Editorial: Use the Spirit Rock With Respect, Not Contempt

Controversy has erupted at the “spirit rock” once again. The Resident Assistants for Social Justice Education had painted a message on the rock stating “Black Lives Matter” on one side and “Racism: In Storrs Now” on the other. Someone altered that message by painting over the word “Black” on one side and the word “Racism” on the other. Many have claimed that this alteration is evidence of racism, while others argue that that may not be the case. Regardless of where one stands on this controversy, the alteration demonstrates a breach of rock painting etiquette and a lack of respect for what other students have painted.

This controversy comes on the heels of an incident in the fall between members of the fraternity Pi Kappa Alpha and the sorority Alpha Kappa Alpha at the spirit rock in which it is reported that some fraternity members engaged in intimidation and use of racial slurs. Together these incidents show the necessity of respect and adherence to guidelines in painting the spirit rock.

The alteration of the spirit rock clearly violates the rock painting guidelines. These guidelines state, “Entire rock must be painted” and “Tagging letters, names, or symbols over other groups’ paintings is prohibited.” These rules make clear that the partial alteration of a message on the rock is prohibited. Students cannot comment on paintings by making alterations; they can only completely paint the rock with a message of their own organization.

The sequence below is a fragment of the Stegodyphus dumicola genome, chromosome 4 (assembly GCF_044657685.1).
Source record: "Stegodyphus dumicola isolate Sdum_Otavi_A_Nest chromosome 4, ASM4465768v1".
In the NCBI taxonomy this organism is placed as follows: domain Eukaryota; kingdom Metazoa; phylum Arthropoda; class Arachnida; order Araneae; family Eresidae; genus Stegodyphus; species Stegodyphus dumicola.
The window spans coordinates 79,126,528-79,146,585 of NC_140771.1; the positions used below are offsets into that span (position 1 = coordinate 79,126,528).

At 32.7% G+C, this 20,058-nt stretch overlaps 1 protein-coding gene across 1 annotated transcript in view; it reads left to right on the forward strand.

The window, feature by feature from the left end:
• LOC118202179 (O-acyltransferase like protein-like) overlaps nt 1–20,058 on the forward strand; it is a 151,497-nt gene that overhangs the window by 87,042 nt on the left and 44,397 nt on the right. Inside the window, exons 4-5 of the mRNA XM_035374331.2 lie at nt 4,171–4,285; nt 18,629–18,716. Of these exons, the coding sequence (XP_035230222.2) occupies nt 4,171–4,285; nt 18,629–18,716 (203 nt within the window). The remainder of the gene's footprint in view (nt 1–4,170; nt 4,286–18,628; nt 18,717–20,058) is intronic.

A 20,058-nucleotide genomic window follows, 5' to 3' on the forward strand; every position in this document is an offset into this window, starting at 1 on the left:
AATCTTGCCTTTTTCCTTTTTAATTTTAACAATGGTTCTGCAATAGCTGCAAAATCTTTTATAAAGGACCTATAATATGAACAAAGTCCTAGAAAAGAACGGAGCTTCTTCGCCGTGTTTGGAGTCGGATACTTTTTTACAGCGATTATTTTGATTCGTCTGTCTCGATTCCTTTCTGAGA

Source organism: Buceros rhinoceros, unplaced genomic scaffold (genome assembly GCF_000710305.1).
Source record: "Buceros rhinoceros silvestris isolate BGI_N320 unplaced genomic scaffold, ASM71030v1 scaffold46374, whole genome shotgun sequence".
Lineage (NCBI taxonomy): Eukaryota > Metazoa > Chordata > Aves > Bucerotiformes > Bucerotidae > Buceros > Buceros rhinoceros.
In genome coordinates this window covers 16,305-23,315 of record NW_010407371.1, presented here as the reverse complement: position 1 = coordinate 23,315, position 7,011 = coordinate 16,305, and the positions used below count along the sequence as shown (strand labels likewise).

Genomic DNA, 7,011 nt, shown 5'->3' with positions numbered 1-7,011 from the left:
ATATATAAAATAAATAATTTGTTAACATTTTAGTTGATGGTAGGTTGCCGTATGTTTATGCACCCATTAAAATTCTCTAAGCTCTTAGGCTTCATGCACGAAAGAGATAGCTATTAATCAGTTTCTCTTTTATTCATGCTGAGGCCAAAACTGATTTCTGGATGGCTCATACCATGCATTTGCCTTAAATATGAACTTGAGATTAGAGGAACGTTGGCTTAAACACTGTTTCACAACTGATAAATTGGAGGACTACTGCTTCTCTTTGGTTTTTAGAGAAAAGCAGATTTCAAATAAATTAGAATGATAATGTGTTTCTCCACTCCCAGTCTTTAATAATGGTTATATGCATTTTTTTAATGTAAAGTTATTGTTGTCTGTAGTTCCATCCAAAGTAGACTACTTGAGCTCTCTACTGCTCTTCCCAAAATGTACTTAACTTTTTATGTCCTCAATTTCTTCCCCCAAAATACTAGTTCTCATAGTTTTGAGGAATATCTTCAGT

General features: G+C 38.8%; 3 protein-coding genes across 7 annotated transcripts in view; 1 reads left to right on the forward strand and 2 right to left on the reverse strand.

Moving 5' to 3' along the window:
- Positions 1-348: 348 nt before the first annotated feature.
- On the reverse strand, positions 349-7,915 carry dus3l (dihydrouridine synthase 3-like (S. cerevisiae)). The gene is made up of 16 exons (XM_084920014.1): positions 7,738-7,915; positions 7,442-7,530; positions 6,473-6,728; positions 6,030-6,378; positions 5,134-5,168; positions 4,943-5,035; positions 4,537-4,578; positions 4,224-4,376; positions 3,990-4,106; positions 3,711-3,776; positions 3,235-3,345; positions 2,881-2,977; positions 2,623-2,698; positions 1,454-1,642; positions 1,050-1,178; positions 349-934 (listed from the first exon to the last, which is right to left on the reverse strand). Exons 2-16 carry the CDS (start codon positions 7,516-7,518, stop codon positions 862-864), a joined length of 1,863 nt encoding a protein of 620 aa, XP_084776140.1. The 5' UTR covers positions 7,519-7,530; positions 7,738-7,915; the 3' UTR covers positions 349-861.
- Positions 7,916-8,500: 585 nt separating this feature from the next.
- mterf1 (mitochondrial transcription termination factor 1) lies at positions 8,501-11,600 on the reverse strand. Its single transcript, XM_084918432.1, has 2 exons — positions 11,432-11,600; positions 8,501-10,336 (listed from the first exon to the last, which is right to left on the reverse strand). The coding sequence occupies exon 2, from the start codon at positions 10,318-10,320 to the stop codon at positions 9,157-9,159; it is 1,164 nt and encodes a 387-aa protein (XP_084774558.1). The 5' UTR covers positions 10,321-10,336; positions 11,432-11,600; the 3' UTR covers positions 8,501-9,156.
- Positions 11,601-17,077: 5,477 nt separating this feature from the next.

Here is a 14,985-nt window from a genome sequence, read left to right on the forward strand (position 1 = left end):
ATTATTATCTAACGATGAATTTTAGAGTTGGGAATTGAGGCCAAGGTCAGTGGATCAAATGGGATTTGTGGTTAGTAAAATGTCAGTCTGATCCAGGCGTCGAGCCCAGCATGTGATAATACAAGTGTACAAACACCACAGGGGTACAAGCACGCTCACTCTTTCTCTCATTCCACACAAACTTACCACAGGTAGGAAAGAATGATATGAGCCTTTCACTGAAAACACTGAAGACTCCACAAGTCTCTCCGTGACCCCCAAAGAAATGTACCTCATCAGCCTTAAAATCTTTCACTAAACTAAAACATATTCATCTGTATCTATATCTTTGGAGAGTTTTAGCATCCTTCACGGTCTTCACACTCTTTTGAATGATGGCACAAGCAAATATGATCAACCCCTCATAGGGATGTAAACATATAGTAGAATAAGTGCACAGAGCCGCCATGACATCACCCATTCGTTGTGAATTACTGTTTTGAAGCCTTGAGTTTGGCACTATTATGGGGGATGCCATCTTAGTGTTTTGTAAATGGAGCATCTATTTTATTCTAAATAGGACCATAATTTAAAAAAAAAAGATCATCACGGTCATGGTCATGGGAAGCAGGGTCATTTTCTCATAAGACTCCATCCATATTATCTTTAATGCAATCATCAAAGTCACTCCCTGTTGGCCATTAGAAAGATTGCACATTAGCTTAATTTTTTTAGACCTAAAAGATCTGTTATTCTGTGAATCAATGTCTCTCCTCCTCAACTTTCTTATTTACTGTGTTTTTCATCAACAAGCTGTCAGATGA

The RAs for Social Justice Education had every right to express a message promoting the values of their organization and their decision to paint this message must be respected. Disagreement with the sentiments expressed or dislike of organizations promoted on the rock does not give students an exemption from the rules. It does not matter if you like or dislike an organization promoted on the rock or if you dispute a message left there. We must respect the messages student organizations choose to leave there and should, under no circumstances, comment on these messages by altering them.

The spirit rock is meant to be a forum for student groups to express support for their organizations. It is not an opportunity for students to engage in unhealthy competition, and it is not a forum for argument by alteration. If we commit ourselves to respecting the messages others leave as well as the rules governing painting etiquette, the spirit rock may continue to serve its purpose instead of becoming a lightning rod of campus controversy.


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